Birth HERstory Blog
Celebrating the HERstory of Black women in BIRTH in the 21st Century
Birthing into Black Hands... Black Birthworkers as an Essential Part of Black Liberation
"Every other culture has no problem or shame in unifying and promoting their people. I feel like it's my duty and responsibility to uplift my people, my culture. | That goes to the larger conversation... whether we ask for it or not, people are used to saving Black people. People don't look at us having authority and saving ourselves."
THESE TWO SISTAS RIGHT HERE!
They are two of the most special birthworkers you will ever meet and I am THA-RILLED to be able say that they are my friends. They are both doing incredible work here in the Chicagoland area. They talk about themselves and how they met in our conversation, so I will not spend too much time on that here, but what stands out most about these women is how they have used their #BlackGirlMagic like Wonder Twin Powers (look it up) to transform themselves from individual awesomeness to a collective greatness. I love these sisters together! Jeanine is one of the few Black CNMs in the Chicago area serving moms in the hospital setting and Shaquan is a doula and aspiring midwife. I simply could not be happier as I contemplate what Chicago will be like in the coming years because THEY ARE HERE.
They offer these words of appreciation: "I always give gratitude and thanks to the women who have willingly given their bodies to this work, the enslaved Africans that were tortured in the name of gynecology, Anarcha Westscott, Betsey Harris, and Lucy Zimmerman. I also lean on the history and legacy of Araminta Ross (Harriet Tubman) for motivation and guidance. Her work as a herbalist, nurse, and freedom fighter ais exemplary and I work to honor that. Lastly, my mother as my hero was an absolutely brilliant woman. Her health struggle and "excess death" experience is what pushed me to this work. These are my mentors, guides, and North Stars in this work."
"My Bae and mentor, Jeanine Valrie Logan"
Facebook: www.facebook.com/thepeoplesdoula Facebook: www.facebook.com/chicagoblackdoulaalliance
Jeanine Valrie Logan
Shayla Brown is passionate about the work she does with Black women, whether they are dealing with their fertility or managing unexpected challenges within the childbearing year.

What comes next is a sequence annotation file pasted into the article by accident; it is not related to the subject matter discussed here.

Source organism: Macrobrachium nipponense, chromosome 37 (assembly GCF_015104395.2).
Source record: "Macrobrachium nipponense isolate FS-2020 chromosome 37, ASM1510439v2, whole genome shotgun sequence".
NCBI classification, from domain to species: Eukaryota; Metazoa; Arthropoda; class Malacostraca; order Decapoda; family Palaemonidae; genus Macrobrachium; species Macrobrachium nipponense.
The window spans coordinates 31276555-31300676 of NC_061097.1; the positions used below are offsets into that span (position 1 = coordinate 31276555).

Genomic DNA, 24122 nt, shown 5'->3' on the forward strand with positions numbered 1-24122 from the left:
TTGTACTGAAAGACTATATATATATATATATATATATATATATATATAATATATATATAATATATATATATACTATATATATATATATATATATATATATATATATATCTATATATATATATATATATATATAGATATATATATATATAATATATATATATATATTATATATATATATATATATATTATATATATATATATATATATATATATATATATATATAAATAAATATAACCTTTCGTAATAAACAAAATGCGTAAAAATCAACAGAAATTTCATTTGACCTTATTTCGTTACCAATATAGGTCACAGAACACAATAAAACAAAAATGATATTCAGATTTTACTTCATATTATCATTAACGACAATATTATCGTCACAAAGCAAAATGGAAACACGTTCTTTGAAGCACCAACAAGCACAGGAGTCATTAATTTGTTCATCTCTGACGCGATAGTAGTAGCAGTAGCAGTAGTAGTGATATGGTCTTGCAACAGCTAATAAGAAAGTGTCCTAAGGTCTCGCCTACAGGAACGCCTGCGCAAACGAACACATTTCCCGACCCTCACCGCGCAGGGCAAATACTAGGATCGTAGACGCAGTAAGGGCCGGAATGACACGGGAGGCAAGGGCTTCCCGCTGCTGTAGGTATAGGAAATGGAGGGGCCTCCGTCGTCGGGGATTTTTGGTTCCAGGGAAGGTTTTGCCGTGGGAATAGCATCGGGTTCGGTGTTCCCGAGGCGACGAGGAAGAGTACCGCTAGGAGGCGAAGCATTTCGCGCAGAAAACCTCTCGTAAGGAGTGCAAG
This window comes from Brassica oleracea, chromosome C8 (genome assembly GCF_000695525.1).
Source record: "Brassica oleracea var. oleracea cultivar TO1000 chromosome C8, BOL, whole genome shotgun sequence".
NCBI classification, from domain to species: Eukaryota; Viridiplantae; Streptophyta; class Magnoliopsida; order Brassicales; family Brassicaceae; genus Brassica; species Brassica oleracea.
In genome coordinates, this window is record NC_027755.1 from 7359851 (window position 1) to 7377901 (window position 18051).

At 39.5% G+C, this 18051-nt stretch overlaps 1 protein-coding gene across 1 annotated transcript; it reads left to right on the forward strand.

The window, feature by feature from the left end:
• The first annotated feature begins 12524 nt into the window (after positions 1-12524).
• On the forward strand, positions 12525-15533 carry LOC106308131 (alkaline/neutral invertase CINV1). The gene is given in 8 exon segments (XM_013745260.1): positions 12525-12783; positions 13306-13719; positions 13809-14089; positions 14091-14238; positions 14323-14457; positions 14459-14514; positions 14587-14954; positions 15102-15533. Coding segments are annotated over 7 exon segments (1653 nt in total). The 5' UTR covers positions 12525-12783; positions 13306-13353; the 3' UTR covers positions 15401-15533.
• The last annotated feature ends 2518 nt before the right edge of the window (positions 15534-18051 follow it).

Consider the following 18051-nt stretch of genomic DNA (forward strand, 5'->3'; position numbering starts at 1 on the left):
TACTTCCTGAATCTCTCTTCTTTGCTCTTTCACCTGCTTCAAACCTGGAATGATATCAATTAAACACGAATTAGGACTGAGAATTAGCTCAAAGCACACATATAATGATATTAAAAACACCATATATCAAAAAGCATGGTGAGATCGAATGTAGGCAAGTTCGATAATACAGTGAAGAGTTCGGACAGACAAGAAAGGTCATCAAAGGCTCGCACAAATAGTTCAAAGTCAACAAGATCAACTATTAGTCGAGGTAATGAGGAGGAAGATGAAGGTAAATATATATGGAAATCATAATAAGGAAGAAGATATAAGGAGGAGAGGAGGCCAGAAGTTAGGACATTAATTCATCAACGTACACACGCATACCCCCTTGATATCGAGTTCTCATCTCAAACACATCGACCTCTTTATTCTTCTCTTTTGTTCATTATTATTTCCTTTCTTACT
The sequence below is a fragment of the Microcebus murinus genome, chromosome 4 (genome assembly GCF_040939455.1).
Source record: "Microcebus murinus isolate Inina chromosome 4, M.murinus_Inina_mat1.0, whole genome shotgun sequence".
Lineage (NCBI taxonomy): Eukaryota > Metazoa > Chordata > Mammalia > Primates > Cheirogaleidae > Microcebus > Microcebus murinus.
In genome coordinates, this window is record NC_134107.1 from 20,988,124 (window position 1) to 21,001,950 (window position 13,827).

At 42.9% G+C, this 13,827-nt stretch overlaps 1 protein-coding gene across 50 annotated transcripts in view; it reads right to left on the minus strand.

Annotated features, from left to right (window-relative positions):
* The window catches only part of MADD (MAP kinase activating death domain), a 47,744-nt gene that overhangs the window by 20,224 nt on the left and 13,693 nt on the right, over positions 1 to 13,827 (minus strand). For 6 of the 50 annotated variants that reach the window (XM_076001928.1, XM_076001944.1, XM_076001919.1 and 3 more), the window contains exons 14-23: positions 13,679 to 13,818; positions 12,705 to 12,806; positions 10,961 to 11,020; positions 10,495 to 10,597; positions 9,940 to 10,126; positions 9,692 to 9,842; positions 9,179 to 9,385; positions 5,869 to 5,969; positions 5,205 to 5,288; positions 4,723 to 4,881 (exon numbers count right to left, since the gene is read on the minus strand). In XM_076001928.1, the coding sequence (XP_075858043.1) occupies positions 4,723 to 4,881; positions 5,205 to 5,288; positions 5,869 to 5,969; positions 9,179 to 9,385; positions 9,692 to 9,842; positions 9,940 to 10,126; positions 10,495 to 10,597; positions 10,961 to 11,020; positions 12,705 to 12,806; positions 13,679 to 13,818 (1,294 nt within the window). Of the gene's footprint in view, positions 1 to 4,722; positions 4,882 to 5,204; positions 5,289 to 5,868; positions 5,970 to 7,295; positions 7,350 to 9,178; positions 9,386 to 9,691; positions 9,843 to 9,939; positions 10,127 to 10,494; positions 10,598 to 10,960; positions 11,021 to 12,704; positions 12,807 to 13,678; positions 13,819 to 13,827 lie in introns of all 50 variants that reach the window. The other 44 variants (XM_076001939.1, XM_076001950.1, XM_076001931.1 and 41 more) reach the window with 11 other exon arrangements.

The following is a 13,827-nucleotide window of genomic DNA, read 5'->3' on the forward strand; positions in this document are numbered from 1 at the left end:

The changes and the shifts that have occurred since our Black midwives were systematically outlawed in the U.S. have not only influenced the options that Black women have for providers, but they have also influenced the way that Black families care for their birthing women. In our interview, we discusses some of the ways that deficiencies in maternity care affected Shayla and influenced her decision to serve as birth support for birthing families, and stay at home to birth her children.
She is a powerful force within the birth community and she does her work, unapologetically, from a God-centered perspective.
Shayla offers gratitude to the following individuals:
Nicole Deggins, Divine Birth Wisdom, Shafia Monroe, Fatima Muhammad, Toni Hill, Kim Flanders, Lakisa Muhammad
You can connect with Shayla and the work she is doing in the following ways:
Kemeera Nimahat and Zetanefert Zipewtu are the "two hearts" of Our Mothers' Light. To be in their presence is to feel the energy of their sisterhood and their commitment to honor our ancestral ways. For these two sisters, connection to Africa is a lifestyle and a way of being that they seek to share with others, especially those in the African Diaspora.
Their extended stays in various locations in West Africa and immersion into African cultures make them a repository of first hand information about cultural ways that support our efforts to reclaim what we have lost about childbirth and mothering. You are sure to appreciate the candor with which they speak about the power of knowing who we are and returning to practices that support our efforts to become who we have always been. Enjoy our conversation!
Our Mothers' Light offers these words of gratitude:
We thank our mothers and the mothers before them, we thank our Master teacher Neb Naba and our teachers at The Earth Center and all those back on our Ancestral lands who in their benevolence have been our teachers.
Get connected with Our Mothers' Light and check out their resources:
Phone: (312) 767-1263
Facebook: Our Mothers' Light
What are YOU waiting for to start learning about how to care for women during the childbearing year? Whether you are considering a career in birthwork, want to learn to help your family and friends or desire to be a resource for your community, "10 THINGS" is your starting place! Learn from from a Black historical perspective... learn from "someone who looks like you"... STOP WAITING... START LEARNING RIGHT NOW!
In other words, "She said what she said..."
When we help Birth HERstories we are acknowledging the BLACK BIRTH RENAISSANCE that is happening around the world! When we share our stories, practices, or traditions from women of African descent in America, we help preserve Black Birth HERstory. It is our responsibility as descendants of African women who were trafficked to the U.S. to hold their stories and know their practices, so that we are able to continue their tradition of being self-reliant and self-sustaining as communities of Black women.
My work is informed by my background – experiences, expertise, exposure, education & environment – as a woman, mother, wife, sister, educator, researcher, scholar, advocate, birth ally and legacy builder. #IAmTheAnswer #WeSaveOurselves
(Please note that the information shared on this blog is for information purposes only. Pregnant women should consult their PCP before following any practices found within the Birth HERstory Series Blog.)
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